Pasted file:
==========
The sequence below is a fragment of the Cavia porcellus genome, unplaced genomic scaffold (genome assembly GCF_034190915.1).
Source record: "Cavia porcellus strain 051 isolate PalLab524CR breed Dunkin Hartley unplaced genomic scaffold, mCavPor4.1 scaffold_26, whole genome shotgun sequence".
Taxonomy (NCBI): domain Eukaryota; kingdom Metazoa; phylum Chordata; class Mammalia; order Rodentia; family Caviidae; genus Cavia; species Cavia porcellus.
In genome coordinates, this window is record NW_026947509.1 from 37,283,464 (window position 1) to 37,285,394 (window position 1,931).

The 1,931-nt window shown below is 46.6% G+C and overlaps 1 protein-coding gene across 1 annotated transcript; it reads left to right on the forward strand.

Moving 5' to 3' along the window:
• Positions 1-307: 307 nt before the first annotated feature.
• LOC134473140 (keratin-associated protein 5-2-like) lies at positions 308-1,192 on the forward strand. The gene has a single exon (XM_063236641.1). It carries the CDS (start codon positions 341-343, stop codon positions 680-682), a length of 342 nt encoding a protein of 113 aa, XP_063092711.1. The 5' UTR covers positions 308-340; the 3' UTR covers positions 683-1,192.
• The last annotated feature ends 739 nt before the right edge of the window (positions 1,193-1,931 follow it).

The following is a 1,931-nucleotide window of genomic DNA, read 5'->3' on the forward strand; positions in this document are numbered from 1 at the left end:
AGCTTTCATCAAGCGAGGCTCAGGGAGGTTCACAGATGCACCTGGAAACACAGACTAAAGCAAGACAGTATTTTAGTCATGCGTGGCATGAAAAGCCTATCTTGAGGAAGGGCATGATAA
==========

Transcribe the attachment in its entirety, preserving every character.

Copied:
The sequence below is a fragment of the Cavia porcellus genome, unplaced genomic scaffold (genome assembly GCF_034190915.1).
Source record: "Cavia porcellus strain 051 isolate PalLab524CR breed Dunkin Hartley unplaced genomic scaffold, mCavPor4.1 scaffold_26, whole genome shotgun sequence".
Taxonomy (NCBI): domain Eukaryota; kingdom Metazoa; phylum Chordata; class Mammalia; order Rodentia; family Caviidae; genus Cavia; species Cavia porcellus.
In genome coordinates, this window is record NW_026947509.1 from 37,283,464 (window position 1) to 37,285,394 (window position 1,931).

The 1,931-nt window shown below is 46.6% G+C and overlaps 1 protein-coding gene across 1 annotated transcript; it reads left to right on the forward strand.

Moving 5' to 3' along the window:
• Positions 1-307: 307 nt before the first annotated feature.
• LOC134473140 (keratin-associated protein 5-2-like) lies at positions 308-1,192 on the forward strand. The gene has a single exon (XM_063236641.1). It carries the CDS (start codon positions 341-343, stop codon positions 680-682), a length of 342 nt encoding a protein of 113 aa, XP_063092711.1. The 5' UTR covers positions 308-340; the 3' UTR covers positions 683-1,192.
• The last annotated feature ends 739 nt before the right edge of the window (positions 1,193-1,931 follow it).

The following is a 1,931-nucleotide window of genomic DNA, read 5'->3' on the forward strand; positions in this document are numbered from 1 at the left end:
AGCTTTCATCAAGCGAGGCTCAGGGAGGTTCACAGATGCACCTGGAAACACAGACTAAAGCAAGACAGTATTTTAGTCATGCGTGGCATGAAAAGCCTATCTTGAGGAAGGGCATGATAA